A Look At The Crunch Of Star Wars: Saga Edition
May 1, 2013

A Look At The Crunch Of Star Wars: Saga Edition

In celebration of “May the Fourth be with You,” redOrbit is hosting a series of Star Wars-inspired blogs.

Before getting started here, I want to make mention of Star Wars: Edge of the Empire, by Fantasy Flight Games, the most recent Star Wars role-playing game adaptation. As I still have not had the opportunity to run or play the game, I cannot really do it a just review, so I am reviewing the most recent adaptation I have played, which is Saga Edition. As I have heard nothing but positive reviews for Edge of the Empire, I would love to someday have the opportunity to play it.

Star Wars: Saga Edition is a role-playing game based on the d20 system made famous by Dungeons & Dragons Third Edition, and created by the same company, Wizards of the Coast. Before Saga Edition, Wizards of the Coast developed the Star Wars Role-playing Game, which had two editions (the first coming out soon after the theatrical release of Episode 1: The Phantom Menace and the second just after Episode II: The Clone Wars). Saga Edition was the company’s last sojourn into the Star Wars universe and, in my opinion, it was a fine one.

At a glance, Saga Edition functioned much like D&D. You picked your race and your class, you rolled a d20 plus relevant modifiers to hit a set difficulty, and so forth. Where it stood out was its interesting take on the customization of classes, as well as its handling of Force Powers and Force Sensitive characters. After selecting a character class (ranging from Noble to Scoundrel to Solider to Jedi and more) you had an option of class talents, usually divided into three or more trees, to select for your character. This helped to define what sort of character you were within the archetype of your class, and in addition to the feats offered to all characters, gave a great deal of customization to your character. For example, the Jedi could choose between talents that focused on various lightsaber fighting styles, abilities that augmented their use of the Force, and more.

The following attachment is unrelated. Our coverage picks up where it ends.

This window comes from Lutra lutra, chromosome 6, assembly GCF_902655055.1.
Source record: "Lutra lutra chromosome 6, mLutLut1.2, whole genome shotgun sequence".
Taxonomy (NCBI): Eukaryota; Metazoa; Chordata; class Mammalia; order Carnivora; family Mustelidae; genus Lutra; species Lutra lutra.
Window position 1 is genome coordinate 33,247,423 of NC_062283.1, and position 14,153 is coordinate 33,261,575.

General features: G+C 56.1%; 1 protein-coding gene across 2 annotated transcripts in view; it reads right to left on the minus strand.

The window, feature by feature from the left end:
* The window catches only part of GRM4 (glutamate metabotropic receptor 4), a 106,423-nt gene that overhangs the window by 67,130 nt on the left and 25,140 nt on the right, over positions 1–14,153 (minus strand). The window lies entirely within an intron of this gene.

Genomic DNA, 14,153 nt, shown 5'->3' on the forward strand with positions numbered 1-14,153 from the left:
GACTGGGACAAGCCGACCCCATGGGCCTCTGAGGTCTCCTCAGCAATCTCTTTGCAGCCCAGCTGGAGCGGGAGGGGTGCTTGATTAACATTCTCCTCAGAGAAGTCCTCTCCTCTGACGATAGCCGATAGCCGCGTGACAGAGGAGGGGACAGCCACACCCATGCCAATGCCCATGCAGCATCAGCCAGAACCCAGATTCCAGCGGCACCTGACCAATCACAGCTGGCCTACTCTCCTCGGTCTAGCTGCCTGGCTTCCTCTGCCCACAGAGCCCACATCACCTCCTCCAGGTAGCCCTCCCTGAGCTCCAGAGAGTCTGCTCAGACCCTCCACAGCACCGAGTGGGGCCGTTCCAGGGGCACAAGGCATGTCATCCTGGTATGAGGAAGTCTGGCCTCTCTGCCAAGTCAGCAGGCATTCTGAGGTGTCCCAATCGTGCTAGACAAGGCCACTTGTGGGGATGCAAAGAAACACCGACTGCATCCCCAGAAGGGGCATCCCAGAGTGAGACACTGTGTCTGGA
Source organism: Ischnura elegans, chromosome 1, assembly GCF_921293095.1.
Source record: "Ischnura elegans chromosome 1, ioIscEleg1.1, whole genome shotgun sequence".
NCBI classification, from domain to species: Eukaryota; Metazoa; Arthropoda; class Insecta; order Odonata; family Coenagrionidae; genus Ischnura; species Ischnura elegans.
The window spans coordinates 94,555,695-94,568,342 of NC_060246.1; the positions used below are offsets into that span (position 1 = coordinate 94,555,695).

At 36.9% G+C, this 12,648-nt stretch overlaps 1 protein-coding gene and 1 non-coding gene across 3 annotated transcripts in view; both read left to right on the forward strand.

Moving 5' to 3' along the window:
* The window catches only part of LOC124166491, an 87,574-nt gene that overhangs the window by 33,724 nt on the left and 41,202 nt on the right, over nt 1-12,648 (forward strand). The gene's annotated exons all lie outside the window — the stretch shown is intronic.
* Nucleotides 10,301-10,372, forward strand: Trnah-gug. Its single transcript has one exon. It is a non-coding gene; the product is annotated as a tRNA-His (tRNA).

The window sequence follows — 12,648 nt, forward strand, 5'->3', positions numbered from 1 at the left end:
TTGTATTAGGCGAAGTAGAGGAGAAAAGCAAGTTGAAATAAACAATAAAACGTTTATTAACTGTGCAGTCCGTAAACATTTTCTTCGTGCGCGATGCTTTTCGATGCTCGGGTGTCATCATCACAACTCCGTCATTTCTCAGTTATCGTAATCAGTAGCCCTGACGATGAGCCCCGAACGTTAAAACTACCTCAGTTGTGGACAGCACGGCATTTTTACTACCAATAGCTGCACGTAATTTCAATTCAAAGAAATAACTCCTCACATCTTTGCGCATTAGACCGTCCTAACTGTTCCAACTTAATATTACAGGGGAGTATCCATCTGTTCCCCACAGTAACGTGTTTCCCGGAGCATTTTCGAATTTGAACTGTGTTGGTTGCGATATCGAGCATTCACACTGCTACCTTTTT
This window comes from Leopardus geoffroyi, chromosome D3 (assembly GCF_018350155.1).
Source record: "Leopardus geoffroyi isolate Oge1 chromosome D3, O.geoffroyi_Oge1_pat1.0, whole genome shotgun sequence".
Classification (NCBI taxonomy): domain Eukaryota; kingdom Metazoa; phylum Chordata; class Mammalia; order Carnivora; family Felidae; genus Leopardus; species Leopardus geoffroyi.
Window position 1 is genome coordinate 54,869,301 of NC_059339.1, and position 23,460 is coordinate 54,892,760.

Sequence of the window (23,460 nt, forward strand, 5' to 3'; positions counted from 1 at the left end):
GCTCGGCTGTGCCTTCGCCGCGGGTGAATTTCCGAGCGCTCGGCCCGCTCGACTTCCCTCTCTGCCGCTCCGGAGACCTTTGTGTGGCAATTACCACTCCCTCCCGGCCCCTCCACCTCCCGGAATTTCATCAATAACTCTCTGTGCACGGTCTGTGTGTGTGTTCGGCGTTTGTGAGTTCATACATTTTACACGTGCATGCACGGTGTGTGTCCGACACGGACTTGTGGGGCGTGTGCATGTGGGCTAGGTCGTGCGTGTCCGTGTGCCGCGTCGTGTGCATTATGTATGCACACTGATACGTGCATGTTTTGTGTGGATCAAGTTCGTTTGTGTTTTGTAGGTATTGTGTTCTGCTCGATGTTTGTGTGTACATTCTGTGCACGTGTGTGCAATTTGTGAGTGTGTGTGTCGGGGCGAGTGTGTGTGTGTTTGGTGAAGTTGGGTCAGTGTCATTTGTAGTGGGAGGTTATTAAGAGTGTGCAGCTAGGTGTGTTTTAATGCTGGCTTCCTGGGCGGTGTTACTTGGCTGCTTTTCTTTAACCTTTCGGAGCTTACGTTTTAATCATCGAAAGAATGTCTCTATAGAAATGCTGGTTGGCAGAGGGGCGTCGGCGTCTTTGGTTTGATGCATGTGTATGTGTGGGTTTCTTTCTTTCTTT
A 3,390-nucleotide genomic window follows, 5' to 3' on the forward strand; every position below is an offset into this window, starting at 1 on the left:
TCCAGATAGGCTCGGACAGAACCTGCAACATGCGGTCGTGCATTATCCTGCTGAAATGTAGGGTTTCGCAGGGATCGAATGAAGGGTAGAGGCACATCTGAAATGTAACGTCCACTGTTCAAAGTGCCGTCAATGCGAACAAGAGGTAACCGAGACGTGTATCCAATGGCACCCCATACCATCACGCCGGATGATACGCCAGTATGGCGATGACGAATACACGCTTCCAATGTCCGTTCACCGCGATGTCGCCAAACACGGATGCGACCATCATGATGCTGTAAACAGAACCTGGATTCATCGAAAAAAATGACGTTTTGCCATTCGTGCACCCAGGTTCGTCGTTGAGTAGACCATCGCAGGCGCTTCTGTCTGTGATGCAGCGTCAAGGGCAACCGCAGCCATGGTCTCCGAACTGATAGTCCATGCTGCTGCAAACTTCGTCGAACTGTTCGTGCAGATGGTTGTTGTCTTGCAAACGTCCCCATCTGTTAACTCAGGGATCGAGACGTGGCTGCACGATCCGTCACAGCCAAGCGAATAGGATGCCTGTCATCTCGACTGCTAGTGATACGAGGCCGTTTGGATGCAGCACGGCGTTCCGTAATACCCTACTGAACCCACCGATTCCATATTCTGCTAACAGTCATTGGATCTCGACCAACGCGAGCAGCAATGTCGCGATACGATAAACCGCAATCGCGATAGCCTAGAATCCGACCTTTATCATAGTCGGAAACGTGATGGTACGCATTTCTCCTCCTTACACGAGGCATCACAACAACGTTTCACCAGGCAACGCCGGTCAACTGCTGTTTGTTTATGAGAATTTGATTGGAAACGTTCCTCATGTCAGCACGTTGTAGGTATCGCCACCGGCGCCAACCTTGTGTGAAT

As for the Force, while Jedi are automatically Force Sensitive (able to use the Force), other characters have the option of gaining Force Abilities by simply taking the feat Force Sensitive. This unlocked various options, including the much sought after Force Powers. When a character chooses Force Training as a feat  (which required one to have Force Sensitive) they receive a number of “picks” of the various Force Powers of the game. These picks could be used to select different powers or multiple uses of the same power, as your Force Powers were treated much like a hand of cards. Once you used one in an encounter, you could not (normally) use it again until the next. Picking a power multiple times allowed you to use it multiple times per encounter, and characters could also later gain various talents and abilities allowing them to “refresh” their Force Powers mid-encounter.

I, for one, adore Star Wars: Saga Edition.  I feel that it is a well-crafted game that makes good use of a reliable and easily understood core mechanic. It was not in print for long, and there are not a lot of source books for the game, but what it does have is wonderful. If you are looking to adventure in the Star Wars Universe, Saga Edition is a game for you.

Join me next time in Gamemaster’s Grimoire.

Image Credit: Fantasy Flight Games

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